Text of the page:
Climate change is a humanitarian problem and Beijing should be more open-minded instead of preventing other nations from making contributions, Environmental Protection Administration (EPA) Minister Lee Ying-yuan (李應元) said yesterday.
“Such a world power should have more confidence in itself. The issue of climate change is a humanitarian one. We should all work together,” Lee told a news conference in Taipei called to discuss how a national delegation promoted the nation’s efforts in fighting climate change in Bonn, Germany, during the Conference of the Parties (COP 23) to the UN Convention on Climate Change.
The conference ran from Nov. 6 to Friday last week.
The delegation had 31 bilateral talks with delegates from other nations, including Marshallese President Hilda Heine, Nauruan President Baron Waqa, Tuvaluan Prime Minister Enele Sosene Sopoaga, Swazi Prime Minister Barnabas Sibusiso Dlamini and Saint Lucian Prime Minister Allen Chastanet, he said.
Central Weather Bureau officials also held a meeting to share how Taiwan had helped the Solomon Islands enhance the precision of its weather forecasts and set up a dengue prediction system, he said.
“In such domains as environmental hygienics, medical science, agriculture and other humanitarian issues, we can make a lot of contributions,” Lee said. “There were many difficulties, but we related to others with sincerity.”
Lee said he was interviewed in English and Chinese by Deutsche Welle, which wanted to discuss Taiwan’s anti-nuclear movements and plans to cut carbon emissions, adding that with the Ministry of Foreign Affairs help he also gave interviews to TV Berlin, Yahoo TV and other media.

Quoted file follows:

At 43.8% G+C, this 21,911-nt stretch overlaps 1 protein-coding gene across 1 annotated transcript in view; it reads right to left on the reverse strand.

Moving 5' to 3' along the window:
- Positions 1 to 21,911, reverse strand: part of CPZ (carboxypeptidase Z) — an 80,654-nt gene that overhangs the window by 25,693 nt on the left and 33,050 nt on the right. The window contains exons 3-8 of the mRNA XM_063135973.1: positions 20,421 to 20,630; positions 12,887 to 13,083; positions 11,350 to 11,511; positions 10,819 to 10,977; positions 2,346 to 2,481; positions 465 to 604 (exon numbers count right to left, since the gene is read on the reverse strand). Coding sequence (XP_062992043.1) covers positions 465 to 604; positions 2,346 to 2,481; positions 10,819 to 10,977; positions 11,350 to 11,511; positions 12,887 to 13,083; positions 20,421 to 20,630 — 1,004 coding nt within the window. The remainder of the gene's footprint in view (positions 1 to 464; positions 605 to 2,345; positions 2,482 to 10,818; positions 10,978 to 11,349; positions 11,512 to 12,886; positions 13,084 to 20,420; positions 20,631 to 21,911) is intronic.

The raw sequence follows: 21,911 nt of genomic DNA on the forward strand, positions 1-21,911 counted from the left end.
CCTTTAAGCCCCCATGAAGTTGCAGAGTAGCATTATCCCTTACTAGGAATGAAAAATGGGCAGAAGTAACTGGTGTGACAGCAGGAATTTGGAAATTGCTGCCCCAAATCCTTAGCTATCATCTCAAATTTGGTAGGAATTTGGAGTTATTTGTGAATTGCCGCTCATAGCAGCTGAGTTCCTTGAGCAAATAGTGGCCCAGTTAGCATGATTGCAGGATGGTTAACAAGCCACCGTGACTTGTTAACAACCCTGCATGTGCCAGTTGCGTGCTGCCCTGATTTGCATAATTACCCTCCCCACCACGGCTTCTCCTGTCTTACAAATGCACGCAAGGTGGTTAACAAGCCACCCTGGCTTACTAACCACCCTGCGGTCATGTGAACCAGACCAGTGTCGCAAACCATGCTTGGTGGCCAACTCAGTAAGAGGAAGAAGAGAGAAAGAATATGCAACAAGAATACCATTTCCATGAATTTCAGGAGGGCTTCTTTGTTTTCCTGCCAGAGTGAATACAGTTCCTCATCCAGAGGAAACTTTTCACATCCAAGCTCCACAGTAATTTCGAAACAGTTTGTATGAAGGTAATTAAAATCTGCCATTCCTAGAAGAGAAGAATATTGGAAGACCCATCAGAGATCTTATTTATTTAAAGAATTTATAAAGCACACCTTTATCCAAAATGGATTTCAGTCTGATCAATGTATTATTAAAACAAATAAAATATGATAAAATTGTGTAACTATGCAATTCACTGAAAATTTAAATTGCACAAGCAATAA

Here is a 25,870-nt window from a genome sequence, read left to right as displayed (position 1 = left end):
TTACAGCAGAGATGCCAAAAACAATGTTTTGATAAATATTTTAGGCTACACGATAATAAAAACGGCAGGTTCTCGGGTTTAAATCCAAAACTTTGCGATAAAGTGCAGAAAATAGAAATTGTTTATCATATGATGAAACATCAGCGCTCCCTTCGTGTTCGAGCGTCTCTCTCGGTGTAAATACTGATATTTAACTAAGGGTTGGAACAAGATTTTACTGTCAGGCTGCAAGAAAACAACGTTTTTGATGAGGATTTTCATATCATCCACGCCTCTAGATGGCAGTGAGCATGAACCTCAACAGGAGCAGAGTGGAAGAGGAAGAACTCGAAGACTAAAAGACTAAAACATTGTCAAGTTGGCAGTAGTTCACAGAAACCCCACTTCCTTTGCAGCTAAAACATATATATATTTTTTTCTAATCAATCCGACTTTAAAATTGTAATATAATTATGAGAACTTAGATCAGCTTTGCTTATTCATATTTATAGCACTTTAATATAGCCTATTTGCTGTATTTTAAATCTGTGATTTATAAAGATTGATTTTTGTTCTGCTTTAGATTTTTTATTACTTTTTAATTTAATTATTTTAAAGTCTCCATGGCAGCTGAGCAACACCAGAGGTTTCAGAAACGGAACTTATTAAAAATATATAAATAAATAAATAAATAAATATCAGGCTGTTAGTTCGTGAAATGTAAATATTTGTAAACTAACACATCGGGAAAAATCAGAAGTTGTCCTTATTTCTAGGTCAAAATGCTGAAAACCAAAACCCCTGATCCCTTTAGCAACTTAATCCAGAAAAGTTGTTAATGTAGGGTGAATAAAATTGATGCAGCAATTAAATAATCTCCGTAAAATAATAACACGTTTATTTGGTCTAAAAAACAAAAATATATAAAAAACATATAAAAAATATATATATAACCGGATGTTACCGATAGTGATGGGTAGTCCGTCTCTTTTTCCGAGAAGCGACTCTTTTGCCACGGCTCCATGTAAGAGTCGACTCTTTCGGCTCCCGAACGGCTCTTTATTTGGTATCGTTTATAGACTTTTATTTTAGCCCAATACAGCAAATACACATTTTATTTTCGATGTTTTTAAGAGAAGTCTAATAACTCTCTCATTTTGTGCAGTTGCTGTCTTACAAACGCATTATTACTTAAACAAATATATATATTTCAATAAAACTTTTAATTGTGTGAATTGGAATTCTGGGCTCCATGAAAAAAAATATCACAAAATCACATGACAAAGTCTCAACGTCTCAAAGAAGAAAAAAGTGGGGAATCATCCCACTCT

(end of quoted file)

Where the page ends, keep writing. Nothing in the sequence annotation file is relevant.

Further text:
Many local non-governmental organizations, including the Taiwan Youth Climate Coalition, set up stands to promote their environmental campaigns at the summit.
Asked if the EPA is planning more practical action to cut carbon emissions, Lee said the agency has proposed 200 action plans for the energy, manufacturing, transportation, agriculture, households, business and environment sectors.
The plans are being reviewed by the Executive Yuan and are to be finalized by the end of this year, he said.
Citing one plan, Lee said Taiwan Power Co (台電) has budgeted NT$9.2 billion (US$30.63 million) over three years and NT$150 billion over eight years to upgrade its coal-fired facilities at its Taichung Power Plant.
The government expects to reduce the national ratio of coal-fired power from 45 percent last year to 43 percent by 2020 and to 30 percent by 2025, he said, adding that more detailed steps are stipulated in the Greenhouse Gas Reduction and Management Act (溫室氣體減量及管理法).
Lee said the chairman of Danish energy company Orsted (formerly known as DONG Energy), Matthias Bausenwein, wrote to the agency last week to say he fully supports a careful and professional Environmental Impact Assessment (EIA) mechanism.
The aggregate capacity of projects that have passed EIA reviews reaches about 10 gigawatts, EPA Deputy Minister Chan Shun-kuei (詹順貴) said.
However, developers of wind farms that overlap with shipping lanes might have to choose other sites, he said, calling on the Bureau of Energy and the Maritime Port Bureau to provide developers with basic information.
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